Additional EU-financed projects meant to increase competition are in the planning or construction phase, such as Projects of Common Interest. In 2014, the Atlantic Council and Central Europe Energy Partners (CEEP) drafted a joint report advocating for an accelerated construction of a North-South corridor of energy, transportation, and communications links, stretching from the Baltic Sea to the Adriatic and Black Seas. Ultimately, the goal was to help bolster the EU’s commitment to funding energy infrastructure projects that lacked immediate commercial justification, but that were essential for long-term energy security—a “security premium” that European taxpayers should pay for the secure delivery of supplies. Given the historical experience of Central and Eastern European states, this was not only justifiable, but also widely accepted in Germany and throughout Europe. Since then, the EU has significantly expanded its energy infrastructure. In 2017 alone, European taxpayers, via the EU’s “Connecting Europe Facility” funding scheme, granted €873 million to seventeen energy projects. An additional commitment of almost €9 billion until 2027 has been made for additional energy projects. These projects have included the interconnectors between Estonia and Finland, Bulgaria and Greece, and the new Baltic Pipe, which will transport gas from Norway to Poland. Gas infrastructure and gas supply have meanwhile become so developed that no single European country is faced with a monopoly any longer.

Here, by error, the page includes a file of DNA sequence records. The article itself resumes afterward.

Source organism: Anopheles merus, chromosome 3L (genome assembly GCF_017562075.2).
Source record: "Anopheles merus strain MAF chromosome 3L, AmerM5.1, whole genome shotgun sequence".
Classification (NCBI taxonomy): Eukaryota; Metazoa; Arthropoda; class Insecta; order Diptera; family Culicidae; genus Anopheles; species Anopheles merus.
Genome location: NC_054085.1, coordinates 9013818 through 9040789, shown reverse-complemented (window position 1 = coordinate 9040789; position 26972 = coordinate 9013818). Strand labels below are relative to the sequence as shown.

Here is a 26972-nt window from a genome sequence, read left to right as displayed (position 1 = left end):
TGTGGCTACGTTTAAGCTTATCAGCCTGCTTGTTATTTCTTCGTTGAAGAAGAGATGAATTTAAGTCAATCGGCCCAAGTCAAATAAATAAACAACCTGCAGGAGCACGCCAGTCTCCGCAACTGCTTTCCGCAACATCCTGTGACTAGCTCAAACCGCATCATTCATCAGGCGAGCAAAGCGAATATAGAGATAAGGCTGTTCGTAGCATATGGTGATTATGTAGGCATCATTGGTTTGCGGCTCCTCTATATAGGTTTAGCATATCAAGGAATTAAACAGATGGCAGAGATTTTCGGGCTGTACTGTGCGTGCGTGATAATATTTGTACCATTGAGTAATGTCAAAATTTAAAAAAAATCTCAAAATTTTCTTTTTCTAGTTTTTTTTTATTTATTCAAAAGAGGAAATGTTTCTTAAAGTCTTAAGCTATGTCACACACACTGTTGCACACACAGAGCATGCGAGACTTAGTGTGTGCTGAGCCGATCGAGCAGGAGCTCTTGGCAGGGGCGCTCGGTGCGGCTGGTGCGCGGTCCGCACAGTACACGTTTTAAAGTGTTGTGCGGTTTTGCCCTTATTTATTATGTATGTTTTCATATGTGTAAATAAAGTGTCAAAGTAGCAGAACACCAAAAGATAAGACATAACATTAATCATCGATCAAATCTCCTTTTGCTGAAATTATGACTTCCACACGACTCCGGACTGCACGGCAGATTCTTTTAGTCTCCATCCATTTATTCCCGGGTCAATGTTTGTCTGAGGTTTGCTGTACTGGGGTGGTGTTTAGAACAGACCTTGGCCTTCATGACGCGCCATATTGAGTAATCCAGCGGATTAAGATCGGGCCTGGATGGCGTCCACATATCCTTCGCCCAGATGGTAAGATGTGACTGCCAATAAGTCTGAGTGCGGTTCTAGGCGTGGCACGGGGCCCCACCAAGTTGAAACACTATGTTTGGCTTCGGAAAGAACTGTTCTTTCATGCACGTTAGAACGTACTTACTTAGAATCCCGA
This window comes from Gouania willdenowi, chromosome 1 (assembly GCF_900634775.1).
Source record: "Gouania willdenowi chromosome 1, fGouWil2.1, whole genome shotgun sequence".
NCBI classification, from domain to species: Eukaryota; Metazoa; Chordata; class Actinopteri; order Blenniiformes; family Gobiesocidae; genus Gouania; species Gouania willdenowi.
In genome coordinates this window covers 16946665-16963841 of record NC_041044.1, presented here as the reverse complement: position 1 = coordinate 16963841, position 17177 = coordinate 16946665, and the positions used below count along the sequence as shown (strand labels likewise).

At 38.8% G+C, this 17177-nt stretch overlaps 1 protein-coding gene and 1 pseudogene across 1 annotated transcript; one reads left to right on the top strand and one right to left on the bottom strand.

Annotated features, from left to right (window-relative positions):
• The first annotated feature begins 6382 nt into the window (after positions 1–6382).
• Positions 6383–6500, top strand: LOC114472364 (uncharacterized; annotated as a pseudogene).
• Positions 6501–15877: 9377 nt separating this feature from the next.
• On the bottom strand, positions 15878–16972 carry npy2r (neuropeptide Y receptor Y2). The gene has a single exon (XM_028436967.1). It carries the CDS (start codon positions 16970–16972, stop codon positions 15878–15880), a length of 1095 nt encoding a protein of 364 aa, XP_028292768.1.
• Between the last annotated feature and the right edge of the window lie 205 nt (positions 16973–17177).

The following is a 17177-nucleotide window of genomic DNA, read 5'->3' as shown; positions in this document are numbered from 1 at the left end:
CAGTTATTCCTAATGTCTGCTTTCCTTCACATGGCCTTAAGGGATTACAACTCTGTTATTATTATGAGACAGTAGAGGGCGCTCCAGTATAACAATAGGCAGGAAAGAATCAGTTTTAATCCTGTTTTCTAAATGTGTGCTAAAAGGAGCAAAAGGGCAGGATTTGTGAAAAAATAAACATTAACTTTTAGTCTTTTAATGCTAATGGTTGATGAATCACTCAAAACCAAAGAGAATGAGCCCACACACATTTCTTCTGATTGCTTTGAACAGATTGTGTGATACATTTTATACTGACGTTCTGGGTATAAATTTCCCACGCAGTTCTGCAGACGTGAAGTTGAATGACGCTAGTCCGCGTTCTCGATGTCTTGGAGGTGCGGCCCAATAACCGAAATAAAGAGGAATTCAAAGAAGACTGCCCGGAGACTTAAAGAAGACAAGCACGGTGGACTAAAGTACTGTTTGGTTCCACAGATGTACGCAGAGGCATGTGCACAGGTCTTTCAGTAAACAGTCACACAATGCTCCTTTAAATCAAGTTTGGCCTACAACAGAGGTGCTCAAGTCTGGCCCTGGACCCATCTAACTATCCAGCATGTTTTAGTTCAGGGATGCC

Diversification: New Gas from New Suppliers